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Using Data to Evaluate Your Ministry

Tom Pounder
Tom Pounder Monday January 20, 2020
<? echo $type; ?> Using Data to Evaluate Your Ministry

Numbers, numbers, numbers. Doesn’t everyone just love it when numbers have to be reported? How many people showed up to what? Where are you seeing growth or decline?

Why Data is Important In Ministry

Collecting data and numbers is an important part of your ministry role as it helps you evaluate it. And, no matter what ministry role you serve in, you’ll either be reporting numbers or data to a supervisor, or you’ll have numbers reported to you. Each ministry has different numbers and data they report, but collecting data is really important. Why? Because data helps determine whether or not your ministry is effective.

For example, maybe you do a weekly event. One of the ways you can figure out it’s effective is by tracking the number of people who are coming to that event. I know that sounds simple, and it doesn’t explain the whole story, but it’s one data point that you can reference to determine whether or not changes need to be made. From there, you’ll be able to have follow-up discussions with leaders to help figure out why those numbers are what they are and if it truly tells the whole story.

The reality is, someone is evaluating your ministry—even if you aren’t. Someone is looking to see if your ministry is effective. If you’re the one collecting the numbers, as tedious as that can be, you can be the one to determine which numbers to collect, and therefore which ones will be used to evaluate your ministry.

As Reggie Joiner says in When Relationships Matter, “Don’t let an outsider evaluate your ministry for you. Determine what the win looks like as a team, then proactively evaluate your weekly experiences.”

What Data Should Your Church Track?

So what information should be collected? There’s a variety and each ministry gathers different data. Once you determine what a win looks like for your ministry, that can help you determine which kind of data you want to keep track of. Here are some examples of numbers that can be helpful to collect.

How many people are actually involved in your ministry?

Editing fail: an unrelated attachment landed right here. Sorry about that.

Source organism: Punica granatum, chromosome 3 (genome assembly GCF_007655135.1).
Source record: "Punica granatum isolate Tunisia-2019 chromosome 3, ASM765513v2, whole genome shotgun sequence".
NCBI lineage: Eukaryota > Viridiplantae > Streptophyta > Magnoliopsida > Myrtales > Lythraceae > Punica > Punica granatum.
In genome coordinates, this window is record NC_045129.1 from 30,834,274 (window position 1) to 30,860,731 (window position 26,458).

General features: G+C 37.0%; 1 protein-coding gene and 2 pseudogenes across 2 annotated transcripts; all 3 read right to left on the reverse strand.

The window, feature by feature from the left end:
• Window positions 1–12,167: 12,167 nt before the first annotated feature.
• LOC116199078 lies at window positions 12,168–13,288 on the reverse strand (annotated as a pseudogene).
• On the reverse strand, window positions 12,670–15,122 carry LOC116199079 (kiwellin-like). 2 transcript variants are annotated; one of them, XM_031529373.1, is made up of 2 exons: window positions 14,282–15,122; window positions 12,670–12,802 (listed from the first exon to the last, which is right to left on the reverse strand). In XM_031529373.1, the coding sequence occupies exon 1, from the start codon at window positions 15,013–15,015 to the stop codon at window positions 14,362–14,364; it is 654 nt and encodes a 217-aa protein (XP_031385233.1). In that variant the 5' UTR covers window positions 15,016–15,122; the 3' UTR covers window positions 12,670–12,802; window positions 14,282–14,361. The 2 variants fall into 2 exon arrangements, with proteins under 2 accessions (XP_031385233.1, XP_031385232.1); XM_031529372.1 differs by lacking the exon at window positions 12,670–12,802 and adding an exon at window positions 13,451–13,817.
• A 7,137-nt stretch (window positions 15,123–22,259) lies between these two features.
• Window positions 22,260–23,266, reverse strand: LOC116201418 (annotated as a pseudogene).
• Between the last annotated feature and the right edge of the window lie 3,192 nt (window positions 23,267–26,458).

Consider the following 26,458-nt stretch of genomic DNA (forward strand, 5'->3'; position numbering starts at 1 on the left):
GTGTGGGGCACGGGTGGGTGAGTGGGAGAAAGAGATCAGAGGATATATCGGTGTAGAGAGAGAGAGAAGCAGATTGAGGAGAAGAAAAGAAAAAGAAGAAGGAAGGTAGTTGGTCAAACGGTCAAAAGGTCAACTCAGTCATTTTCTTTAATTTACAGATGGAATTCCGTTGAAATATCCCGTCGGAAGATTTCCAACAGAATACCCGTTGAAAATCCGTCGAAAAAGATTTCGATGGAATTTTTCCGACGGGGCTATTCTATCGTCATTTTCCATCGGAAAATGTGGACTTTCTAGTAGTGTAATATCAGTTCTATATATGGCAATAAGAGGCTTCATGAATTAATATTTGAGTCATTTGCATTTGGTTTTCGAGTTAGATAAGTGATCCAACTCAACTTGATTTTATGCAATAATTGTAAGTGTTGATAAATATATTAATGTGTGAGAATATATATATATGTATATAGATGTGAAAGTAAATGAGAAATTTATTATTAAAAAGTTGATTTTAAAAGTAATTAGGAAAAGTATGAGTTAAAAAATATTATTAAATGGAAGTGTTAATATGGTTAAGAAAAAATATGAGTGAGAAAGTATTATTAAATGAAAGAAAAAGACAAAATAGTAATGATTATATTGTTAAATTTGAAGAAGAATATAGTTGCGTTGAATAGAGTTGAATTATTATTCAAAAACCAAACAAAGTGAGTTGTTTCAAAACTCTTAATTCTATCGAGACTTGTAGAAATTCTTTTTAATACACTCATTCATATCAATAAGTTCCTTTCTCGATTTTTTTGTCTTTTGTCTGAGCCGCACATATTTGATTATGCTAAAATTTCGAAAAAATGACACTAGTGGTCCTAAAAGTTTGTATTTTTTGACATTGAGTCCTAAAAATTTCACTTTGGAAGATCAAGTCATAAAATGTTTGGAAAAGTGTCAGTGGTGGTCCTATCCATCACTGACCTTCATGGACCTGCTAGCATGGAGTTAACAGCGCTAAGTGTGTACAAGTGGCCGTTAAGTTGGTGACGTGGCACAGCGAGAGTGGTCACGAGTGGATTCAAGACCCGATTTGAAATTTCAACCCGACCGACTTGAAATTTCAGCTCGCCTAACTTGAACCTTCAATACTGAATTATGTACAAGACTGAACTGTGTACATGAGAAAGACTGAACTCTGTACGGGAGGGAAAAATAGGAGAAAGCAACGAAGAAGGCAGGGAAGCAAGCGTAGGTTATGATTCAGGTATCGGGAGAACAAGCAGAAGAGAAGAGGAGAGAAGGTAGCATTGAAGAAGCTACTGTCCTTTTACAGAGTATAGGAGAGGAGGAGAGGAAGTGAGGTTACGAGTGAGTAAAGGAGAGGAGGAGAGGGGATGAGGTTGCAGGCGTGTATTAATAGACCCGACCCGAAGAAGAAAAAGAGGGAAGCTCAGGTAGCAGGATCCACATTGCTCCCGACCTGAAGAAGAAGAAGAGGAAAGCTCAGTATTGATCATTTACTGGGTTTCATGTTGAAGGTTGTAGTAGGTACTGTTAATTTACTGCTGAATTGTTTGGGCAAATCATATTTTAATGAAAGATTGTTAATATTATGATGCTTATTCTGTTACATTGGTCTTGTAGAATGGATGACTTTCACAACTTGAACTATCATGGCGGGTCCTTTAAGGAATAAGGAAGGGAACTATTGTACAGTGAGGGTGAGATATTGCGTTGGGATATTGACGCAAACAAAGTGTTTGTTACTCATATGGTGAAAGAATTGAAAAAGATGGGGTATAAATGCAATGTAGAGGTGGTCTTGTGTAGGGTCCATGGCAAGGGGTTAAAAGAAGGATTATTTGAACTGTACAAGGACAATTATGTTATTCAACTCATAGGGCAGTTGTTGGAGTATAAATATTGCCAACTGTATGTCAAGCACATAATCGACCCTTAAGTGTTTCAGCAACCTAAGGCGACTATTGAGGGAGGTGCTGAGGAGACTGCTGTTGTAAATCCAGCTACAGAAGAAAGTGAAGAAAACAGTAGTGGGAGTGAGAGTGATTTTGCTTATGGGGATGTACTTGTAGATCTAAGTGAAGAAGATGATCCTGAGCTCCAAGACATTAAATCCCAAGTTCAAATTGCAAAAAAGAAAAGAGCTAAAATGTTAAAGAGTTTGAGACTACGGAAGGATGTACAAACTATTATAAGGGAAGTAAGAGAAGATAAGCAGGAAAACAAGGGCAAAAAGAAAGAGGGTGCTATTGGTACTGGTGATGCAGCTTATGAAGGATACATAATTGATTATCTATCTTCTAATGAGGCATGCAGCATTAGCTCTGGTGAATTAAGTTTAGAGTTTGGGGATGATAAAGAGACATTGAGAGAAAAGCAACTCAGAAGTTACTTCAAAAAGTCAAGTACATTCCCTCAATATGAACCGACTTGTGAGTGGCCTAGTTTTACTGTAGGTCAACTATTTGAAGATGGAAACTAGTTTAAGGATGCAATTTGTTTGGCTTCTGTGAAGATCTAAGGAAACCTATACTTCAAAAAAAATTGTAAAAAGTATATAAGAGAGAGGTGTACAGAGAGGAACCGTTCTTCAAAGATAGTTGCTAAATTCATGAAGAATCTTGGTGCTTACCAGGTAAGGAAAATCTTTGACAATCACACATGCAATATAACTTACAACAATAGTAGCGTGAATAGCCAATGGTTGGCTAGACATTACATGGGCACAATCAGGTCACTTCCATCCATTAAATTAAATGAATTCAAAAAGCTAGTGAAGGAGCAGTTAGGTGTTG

This isn’t just youth group night or Sunday morning attendance. This is your whole attendance breakdown from a weekly perspective. Depending on what your ministry does or doesn’t do, this could incorporate many different numbers.

Determine what are the primary numbers you need to collect for your particular ministry that get reported. This is an important place to start when using data to evaluate your ministry.

How many volunteer leaders do you have?

You need leaders to show more people the love of Jesus. Unfortunately, you can’t put every leader on the payroll.

That’s why it’s so important to have a strong volunteer leader base for each ministry. Report those numbers—they can lead to follow-up discussions about what you’re doing to get more leaders and train them.

How many people are involved in discipleship relationships in your ministry?

While reporting the total number of people involved in your ministry is important, determining how many people are involved in discipleship relationships is a better indicator of your ministry’s effectiveness. It’s because it’s in those relationships that life-change has a better chance of happening.

Whether it’s children’s ministry, student ministry, or beyond students, you can track this number different ways. The bottom line is to find how to best track discipleship relationships for your ministry.

Data Show Momentum

Collecting data can seem like a dull task, but it can really help you see where momentum or decline is in your ministry. It doesn’t help answer the “why” behind it, but can help you see where positive things are happening and where improvements need to be made.

Also, keep in mind that some ministry just isn’t measurable. You can’t measure whether an event softened someone’s heart toward God. You can’t track how an event helped a middle schooler to worship and connect with Jesus. There’s not a yardstick to track when a student chooses to turn away from something that was hurting them.

So data is important, yes. It’s important for you to be able to establish your wins and measure how you’re doing to reach them. But data is really just a tool to use to reach your ultimate end goal—helping more and more people get to know and follow Jesus.

Tom Pounder was born and raised just outside of Washington, DC. He has been working full-time in ministry since 1997. Tom has a background in Student Ministry working over 22 years with teenagers and currently serves as the Student Minister and Online Campus Pastor at New Life Christian Church in Chantilly, VA.